Consuming APIs is something most developers--and even some non-developers--are doing most of the time. It's becoming more common to build an API, in addition to using them. For all of those of you who are just getting your feet wet with this process, data portability service Gnip has shared a few pointers to keep you on the straight and narrow.
- Use Standard HTTP Response Codes
- Publish Your Rate Limits
- Use Friendly Ids, Not System Ids
- Allow Us to Limit Response Data
- Keep Your Docs Up to Date
- Publish Your Search Parameter Constraints
- Use Your Mailing List
One rule of thumb that stands out is to use standard response codes. It's so easy to forget that sometimes there's a HTTP response code that could be used in place of an in-content message. This can save bandwidth and is more standards-compliant, and therefore more predictable to code against.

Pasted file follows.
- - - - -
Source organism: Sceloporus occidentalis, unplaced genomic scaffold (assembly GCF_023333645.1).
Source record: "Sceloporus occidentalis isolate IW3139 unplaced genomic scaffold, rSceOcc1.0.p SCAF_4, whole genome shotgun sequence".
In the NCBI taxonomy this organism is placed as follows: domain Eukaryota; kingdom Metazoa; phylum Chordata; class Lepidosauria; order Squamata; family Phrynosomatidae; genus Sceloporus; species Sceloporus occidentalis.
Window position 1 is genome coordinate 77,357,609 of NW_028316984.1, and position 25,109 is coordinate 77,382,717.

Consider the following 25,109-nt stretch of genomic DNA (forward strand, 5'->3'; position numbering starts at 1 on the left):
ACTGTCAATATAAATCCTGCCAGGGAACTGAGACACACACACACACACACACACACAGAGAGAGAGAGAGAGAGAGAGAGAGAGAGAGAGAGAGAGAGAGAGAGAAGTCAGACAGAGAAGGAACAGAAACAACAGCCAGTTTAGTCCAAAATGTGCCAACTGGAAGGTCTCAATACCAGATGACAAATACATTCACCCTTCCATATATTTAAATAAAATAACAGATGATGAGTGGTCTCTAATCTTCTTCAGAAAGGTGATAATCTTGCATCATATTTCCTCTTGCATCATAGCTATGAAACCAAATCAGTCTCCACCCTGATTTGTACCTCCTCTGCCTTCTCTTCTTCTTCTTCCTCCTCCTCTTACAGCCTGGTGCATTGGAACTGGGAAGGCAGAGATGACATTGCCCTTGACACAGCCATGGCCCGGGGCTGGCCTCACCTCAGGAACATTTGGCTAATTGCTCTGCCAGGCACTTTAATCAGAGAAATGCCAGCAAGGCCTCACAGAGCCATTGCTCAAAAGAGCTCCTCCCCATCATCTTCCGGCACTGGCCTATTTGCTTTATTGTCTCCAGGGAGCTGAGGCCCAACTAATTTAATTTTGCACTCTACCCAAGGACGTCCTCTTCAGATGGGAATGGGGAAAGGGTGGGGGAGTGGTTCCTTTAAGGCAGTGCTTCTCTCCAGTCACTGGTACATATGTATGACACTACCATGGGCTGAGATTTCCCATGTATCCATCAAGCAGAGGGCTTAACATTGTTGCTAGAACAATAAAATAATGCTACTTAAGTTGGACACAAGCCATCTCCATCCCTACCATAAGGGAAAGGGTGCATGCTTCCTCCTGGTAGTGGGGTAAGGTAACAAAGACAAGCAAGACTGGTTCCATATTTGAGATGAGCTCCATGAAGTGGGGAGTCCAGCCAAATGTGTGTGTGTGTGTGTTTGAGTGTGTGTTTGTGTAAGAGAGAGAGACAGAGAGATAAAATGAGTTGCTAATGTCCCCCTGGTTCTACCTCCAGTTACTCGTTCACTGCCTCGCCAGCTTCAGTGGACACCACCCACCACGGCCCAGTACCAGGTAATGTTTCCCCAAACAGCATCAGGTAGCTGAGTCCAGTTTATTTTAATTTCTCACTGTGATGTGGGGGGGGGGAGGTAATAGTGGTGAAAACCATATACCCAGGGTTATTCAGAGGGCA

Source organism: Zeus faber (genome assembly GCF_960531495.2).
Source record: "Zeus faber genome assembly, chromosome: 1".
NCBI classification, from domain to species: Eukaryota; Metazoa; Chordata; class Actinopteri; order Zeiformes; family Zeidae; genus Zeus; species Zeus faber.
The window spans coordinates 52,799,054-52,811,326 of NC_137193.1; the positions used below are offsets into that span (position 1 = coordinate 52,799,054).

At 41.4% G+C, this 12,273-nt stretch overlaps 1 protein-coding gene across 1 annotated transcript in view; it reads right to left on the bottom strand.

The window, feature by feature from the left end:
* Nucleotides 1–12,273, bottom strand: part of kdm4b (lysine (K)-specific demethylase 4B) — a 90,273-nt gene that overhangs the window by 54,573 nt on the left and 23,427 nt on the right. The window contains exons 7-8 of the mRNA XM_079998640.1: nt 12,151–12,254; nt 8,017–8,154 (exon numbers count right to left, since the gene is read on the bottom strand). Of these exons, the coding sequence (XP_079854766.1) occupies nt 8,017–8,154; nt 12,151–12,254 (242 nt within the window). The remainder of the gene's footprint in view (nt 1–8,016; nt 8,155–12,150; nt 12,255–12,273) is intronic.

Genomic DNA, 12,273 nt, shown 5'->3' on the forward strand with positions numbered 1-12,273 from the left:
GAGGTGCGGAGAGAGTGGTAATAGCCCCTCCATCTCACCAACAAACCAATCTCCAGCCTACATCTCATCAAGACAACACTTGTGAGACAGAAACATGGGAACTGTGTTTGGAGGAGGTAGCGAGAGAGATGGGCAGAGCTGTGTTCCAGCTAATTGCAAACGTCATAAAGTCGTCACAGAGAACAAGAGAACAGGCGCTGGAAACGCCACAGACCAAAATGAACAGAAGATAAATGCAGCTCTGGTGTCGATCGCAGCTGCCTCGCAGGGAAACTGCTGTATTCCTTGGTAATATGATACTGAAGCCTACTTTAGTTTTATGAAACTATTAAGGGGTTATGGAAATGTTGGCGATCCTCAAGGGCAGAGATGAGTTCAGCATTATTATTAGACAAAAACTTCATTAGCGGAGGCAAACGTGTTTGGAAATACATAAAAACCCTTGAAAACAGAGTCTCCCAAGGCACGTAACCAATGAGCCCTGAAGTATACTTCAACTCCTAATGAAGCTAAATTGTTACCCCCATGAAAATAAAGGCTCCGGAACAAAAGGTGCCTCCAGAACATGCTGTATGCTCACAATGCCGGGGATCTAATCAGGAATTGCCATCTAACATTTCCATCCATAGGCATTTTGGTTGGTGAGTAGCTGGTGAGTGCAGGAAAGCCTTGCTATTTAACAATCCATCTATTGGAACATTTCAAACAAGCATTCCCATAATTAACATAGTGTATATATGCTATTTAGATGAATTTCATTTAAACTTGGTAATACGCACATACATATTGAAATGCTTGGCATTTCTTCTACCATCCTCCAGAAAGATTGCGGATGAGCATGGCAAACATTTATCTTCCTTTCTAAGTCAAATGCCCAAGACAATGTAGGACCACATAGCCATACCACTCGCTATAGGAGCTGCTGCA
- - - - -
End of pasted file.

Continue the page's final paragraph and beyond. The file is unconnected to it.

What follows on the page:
And there's a really important note too about keeping documentation up to date. It's so important that it's a matter of life and death (of your API). So, try to stay on top of the docs and read our Web API Documentation Best Practices.
You'll be able to build a much happier community around your tools if you provide them with a clear set of instructions and an open channel of positive communication. This will definitely get you the thumbs-up from other developers. And don't forget: a happy community is a vocal one!
Be sure to read Gnip's entire list, which includes additional information about each guideline.
Photo by joeltelling